A.D.A., Sports Clash on School Playing Fields

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Interscholastic sports are running into fresh legal challenges as vexing as deciding whether to run or pass on a third-and-four situation in a football game.

In lawsuits in more than a half-dozen states, secondary school students claim that they have been barred unfairly from athletic competition because of learning disabilities. Because such an impairment typically keeps them in school beyond age 18, the students are too old to compete under regulations governing interscholastic athletics.

Students in middle and junior high schools can find themselves in similar straits, although the rules sometimes allow them to compete with high school students their own age.

A.D.A. Runs Into Sports

Such cases have flourished since the Americans With Disabilities Act passed in 1989. Although earlier statutes granted rights to students with learning disabilities, the a.d.a., which took full effect last summer and bars discrimination against the disabled, extends that protection to interscholastic sports, experts say.

Under the a.d.a., "one of the places that districts are very liable is in their extracurricular activities," said Perry A. Zirkel, a law and education professor at Lehigh University in Bethlehem, Pa.

Public schools have been prohibited from discriminating against disabled students since enactment of the Rehabilitation Act of 1973, specifically Section 504, because they receive federal funds.

But whenever impaired students contested eligibility rules to play interscholastic sports, they ran into the equivalent of a wall of defensive linemen.

Schools could blame the state governing leagues for setting rules that make no exceptions for students with disabilities. The leagues, which do not receive federal money, are considered private bodies even though they are made up of representatives from the schools.

Now with both laws in place, "the courts can use one or the other depending on who is the primary target," Mr. Zirkel said.

Safety First

From the state governing associations' standpoint, the issue is safety, as well as the need to impose definitive rules in sports.

They say the older students tend to be stronger, faster, and more mature. And in addition to having a competitive advantage, older students could injure smaller, younger players.

"Whenever you compare a college freshman to a high school senior, it is a pretty phenomenal difference," said Bonnie Northcutt, the assistant to the director of the Texas University Interscholastic League.

"The basic dilemma is we have always wanted to accommodate individual youngsters but had to look at the majority involved in the activity and what it would do to them," Ms. Northcutt said.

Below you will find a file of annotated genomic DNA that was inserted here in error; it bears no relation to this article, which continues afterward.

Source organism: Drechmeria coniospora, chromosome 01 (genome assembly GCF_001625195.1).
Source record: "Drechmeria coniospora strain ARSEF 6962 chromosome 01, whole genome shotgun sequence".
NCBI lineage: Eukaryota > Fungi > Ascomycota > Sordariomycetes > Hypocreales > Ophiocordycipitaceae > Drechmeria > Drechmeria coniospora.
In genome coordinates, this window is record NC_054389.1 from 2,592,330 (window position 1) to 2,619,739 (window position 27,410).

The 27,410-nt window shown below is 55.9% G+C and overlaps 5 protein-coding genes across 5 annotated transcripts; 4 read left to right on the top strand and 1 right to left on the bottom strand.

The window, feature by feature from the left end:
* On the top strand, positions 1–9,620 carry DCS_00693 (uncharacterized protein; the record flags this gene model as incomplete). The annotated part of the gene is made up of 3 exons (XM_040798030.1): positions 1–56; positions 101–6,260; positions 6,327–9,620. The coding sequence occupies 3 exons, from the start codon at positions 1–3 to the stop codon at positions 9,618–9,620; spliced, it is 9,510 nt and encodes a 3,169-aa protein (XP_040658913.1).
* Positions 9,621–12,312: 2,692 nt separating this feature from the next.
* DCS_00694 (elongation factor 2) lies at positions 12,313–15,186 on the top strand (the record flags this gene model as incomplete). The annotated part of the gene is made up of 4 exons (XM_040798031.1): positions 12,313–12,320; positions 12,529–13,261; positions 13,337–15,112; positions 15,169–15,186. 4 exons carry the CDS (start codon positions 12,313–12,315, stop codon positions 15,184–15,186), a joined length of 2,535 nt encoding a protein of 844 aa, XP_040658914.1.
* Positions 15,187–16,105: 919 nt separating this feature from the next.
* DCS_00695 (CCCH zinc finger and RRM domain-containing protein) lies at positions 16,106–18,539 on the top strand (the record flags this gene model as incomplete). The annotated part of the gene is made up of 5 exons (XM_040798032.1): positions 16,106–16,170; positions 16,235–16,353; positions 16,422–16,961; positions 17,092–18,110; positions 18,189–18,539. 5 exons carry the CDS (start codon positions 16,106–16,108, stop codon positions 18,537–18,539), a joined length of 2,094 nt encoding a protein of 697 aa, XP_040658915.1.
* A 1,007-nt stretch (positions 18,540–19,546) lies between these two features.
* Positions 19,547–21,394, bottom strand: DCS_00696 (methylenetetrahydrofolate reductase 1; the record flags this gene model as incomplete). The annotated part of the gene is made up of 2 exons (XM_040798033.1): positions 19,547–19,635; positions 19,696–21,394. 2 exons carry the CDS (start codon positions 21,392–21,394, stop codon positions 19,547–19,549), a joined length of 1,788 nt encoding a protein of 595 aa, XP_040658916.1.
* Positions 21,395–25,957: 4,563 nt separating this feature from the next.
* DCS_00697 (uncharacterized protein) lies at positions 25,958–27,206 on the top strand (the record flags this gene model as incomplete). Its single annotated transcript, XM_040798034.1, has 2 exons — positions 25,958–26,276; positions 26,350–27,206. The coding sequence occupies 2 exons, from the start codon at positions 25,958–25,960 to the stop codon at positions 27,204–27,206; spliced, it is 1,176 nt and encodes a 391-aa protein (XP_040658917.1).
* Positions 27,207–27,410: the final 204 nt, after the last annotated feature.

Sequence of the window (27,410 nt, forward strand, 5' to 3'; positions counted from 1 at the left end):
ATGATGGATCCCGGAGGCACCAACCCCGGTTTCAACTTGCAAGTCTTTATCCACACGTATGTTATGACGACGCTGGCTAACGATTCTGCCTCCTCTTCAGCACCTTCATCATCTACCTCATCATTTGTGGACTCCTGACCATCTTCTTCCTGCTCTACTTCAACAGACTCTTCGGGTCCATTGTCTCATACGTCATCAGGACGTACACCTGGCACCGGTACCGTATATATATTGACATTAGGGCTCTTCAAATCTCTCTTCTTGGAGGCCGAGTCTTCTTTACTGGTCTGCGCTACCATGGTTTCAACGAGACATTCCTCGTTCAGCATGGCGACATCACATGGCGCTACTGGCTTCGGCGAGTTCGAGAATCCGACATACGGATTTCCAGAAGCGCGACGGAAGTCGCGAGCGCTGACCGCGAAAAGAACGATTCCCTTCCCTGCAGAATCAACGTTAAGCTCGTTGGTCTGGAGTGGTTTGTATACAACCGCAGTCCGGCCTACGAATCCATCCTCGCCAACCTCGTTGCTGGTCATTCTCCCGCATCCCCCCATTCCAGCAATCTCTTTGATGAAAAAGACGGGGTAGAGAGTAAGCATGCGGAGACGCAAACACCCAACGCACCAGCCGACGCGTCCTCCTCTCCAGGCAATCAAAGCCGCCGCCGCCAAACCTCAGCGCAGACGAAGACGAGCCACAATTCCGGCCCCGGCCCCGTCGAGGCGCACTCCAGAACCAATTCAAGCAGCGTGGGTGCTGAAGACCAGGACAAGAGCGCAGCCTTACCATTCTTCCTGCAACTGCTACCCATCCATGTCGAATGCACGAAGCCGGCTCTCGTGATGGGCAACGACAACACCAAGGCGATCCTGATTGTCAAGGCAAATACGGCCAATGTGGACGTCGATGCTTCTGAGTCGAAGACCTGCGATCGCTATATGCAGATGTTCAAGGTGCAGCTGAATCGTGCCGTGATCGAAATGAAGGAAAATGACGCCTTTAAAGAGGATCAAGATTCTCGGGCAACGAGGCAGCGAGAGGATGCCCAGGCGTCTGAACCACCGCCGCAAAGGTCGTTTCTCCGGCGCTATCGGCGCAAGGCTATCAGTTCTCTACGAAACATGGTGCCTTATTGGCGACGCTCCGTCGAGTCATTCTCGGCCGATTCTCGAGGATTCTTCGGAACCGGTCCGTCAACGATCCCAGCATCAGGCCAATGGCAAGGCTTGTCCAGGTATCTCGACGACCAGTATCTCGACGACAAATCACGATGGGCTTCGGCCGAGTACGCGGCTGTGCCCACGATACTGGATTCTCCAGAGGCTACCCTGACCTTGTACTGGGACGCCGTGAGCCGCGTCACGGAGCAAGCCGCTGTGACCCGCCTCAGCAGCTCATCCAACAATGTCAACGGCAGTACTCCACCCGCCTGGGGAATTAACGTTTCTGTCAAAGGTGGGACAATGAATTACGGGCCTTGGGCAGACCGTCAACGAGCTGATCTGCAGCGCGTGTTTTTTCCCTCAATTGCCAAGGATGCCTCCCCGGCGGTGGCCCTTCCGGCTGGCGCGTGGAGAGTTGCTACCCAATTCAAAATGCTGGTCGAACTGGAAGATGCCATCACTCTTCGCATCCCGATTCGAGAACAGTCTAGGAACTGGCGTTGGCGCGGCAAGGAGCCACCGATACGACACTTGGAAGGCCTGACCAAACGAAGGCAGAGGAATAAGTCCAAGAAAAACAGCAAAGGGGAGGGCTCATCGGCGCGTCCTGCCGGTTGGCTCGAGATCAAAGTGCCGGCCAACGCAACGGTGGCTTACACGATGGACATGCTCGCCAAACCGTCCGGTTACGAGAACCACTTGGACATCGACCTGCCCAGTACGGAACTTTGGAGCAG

But the students and their parents say it is not fair to deny them the right to play.

Sam Sciullo is a 16-year-old freshman from Greensboro, N.C., who repeated the 1st grade after his school district decided he was better off in mainstream rather than special-education classes.

Last year, he was barred from playing football with other 8th graders, but the league said he could play on a high school team. A judge intervened and allowed him to play with his classmates.

Knowing that the situation likely will arise when he becomes a senior, the Sciullos have sued in state superior court claiming that the rules violate the Individuals With Disabilities Education Act. Unlike the other lawsuits, the defendant in the Sciullo case is the state board of education, which controls elements of interscholastic sports in North Carolina.

"He gains his self-esteem from playing sports," said the boy's mother, Mary Ann Sciullo.

Her son, who is 5 feet, 10 inches tall and weighs 175 pounds, has interscholastic competition in his individualized education plan, which districts must provide for special-education students.

Age or Disability

So far, rulings have been mixed.

Last month, a U.S. District Court judge denied a student's request for a temporary restraining order against the Nebraska School Activities Association.

The group's rules prohibited the 19-year-old from playing football. The judge wrote that the plaintiff "is not being allowed to play because of his age, not because of his disability."

Only two months earlier, though, a U.S. District Court judge in Texas granted a temporary restraining order to a 7th grader who exceeded the age limit for middle school students.

To do otherwise, the judge wrote, would cause the youth to "suffer immediate and irreparable injury, loss, and damages through deprivation of protected educational entitlements."

Michigan recently lost in federal court in the case of two 19-year-old students with learning disabilities who wanted to participate in track. The case is under appeal, as are several others.

"We are looking for relief at the appellate level," said Helen Upton, an assistant director of the National Federation of State High School Associations. "Otherwise, you are having inconsistency in the lower courts."

Mr. Zirkel, however, said it is only a matter of time before the courts order the leagues to incorporate waivers. That, he said, will spawn another round of legal challenges over how much accommodation is enough.

Vol. 14, Issue 12

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